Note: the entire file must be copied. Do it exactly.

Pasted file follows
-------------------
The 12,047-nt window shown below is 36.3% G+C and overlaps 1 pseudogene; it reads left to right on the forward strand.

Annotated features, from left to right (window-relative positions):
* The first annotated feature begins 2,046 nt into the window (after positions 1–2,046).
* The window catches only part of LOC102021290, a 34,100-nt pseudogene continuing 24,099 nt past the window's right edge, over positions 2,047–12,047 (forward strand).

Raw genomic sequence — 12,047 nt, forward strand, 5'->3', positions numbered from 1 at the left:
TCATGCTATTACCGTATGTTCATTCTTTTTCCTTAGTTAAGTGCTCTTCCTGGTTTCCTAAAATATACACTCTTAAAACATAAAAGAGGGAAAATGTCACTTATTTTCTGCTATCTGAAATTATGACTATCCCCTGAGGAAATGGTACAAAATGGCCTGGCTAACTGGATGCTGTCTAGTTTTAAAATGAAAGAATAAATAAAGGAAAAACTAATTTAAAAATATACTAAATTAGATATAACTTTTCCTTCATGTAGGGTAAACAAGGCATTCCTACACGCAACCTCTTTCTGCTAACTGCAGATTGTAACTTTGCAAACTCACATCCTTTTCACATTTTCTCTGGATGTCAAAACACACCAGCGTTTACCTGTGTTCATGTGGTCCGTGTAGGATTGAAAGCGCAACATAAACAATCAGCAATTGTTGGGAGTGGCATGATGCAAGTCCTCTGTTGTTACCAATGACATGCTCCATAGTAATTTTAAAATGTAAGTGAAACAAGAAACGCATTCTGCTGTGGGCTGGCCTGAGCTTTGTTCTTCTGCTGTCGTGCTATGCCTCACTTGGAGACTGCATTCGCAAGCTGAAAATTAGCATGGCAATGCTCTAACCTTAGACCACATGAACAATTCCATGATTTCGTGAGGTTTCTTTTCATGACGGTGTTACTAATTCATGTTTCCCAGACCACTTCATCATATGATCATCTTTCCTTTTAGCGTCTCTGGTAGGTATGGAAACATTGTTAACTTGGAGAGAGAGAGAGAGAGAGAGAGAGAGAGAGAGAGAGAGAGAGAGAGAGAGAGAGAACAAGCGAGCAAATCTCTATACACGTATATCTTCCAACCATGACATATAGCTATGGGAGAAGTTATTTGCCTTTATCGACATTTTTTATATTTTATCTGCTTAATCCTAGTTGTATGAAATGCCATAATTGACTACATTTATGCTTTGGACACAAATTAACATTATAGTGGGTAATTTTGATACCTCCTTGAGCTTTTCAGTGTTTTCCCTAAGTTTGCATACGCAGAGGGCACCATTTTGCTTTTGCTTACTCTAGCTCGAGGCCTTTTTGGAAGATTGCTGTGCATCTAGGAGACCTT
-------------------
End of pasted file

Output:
The 12,047-nt window shown below is 36.3% G+C and overlaps 1 pseudogene; it reads left to right on the forward strand.

Annotated features, from left to right (window-relative positions):
* The first annotated feature begins 2,046 nt into the window (after positions 1–2,046).
* The window catches only part of LOC102021290, a 34,100-nt pseudogene continuing 24,099 nt past the window's right edge, over positions 2,047–12,047 (forward strand).

Raw genomic sequence — 12,047 nt, forward strand, 5'->3', positions numbered from 1 at the left:
TCATGCTATTACCGTATGTTCATTCTTTTTCCTTAGTTAAGTGCTCTTCCTGGTTTCCTAAAATATACACTCTTAAAACATAAAAGAGGGAAAATGTCACTTATTTTCTGCTATCTGAAATTATGACTATCCCCTGAGGAAATGGTACAAAATGGCCTGGCTAACTGGATGCTGTCTAGTTTTAAAATGAAAGAATAAATAAAGGAAAAACTAATTTAAAAATATACTAAATTAGATATAACTTTTCCTTCATGTAGGGTAAACAAGGCATTCCTACACGCAACCTCTTTCTGCTAACTGCAGATTGTAACTTTGCAAACTCACATCCTTTTCACATTTTCTCTGGATGTCAAAACACACCAGCGTTTACCTGTGTTCATGTGGTCCGTGTAGGATTGAAAGCGCAACATAAACAATCAGCAATTGTTGGGAGTGGCATGATGCAAGTCCTCTGTTGTTACCAATGACATGCTCCATAGTAATTTTAAAATGTAAGTGAAACAAGAAACGCATTCTGCTGTGGGCTGGCCTGAGCTTTGTTCTTCTGCTGTCGTGCTATGCCTCACTTGGAGACTGCATTCGCAAGCTGAAAATTAGCATGGCAATGCTCTAACCTTAGACCACATGAACAATTCCATGATTTCGTGAGGTTTCTTTTCATGACGGTGTTACTAATTCATGTTTCCCAGACCACTTCATCATATGATCATCTTTCCTTTTAGCGTCTCTGGTAGGTATGGAAACATTGTTAACTTGGAGAGAGAGAGAGAGAGAGAGAGAGAGAGAGAGAGAGAGAGAGAGAGAGAGAGAGAACAAGCGAGCAAATCTCTATACACGTATATCTTCCAACCATGACATATAGCTATGGGAGAAGTTATTTGCCTTTATCGACATTTTTTATATTTTATCTGCTTAATCCTAGTTGTATGAAATGCCATAATTGACTACATTTATGCTTTGGACACAAATTAACATTATAGTGGGTAATTTTGATACCTCCTTGAGCTTTTCAGTGTTTTCCCTAAGTTTGCATACGCAGAGGGCACCATTTTGCTTTTGCTTACTCTAGCTCGAGGCCTTTTTGGAAGATTGCTGTGCATCTAGGAGACCTT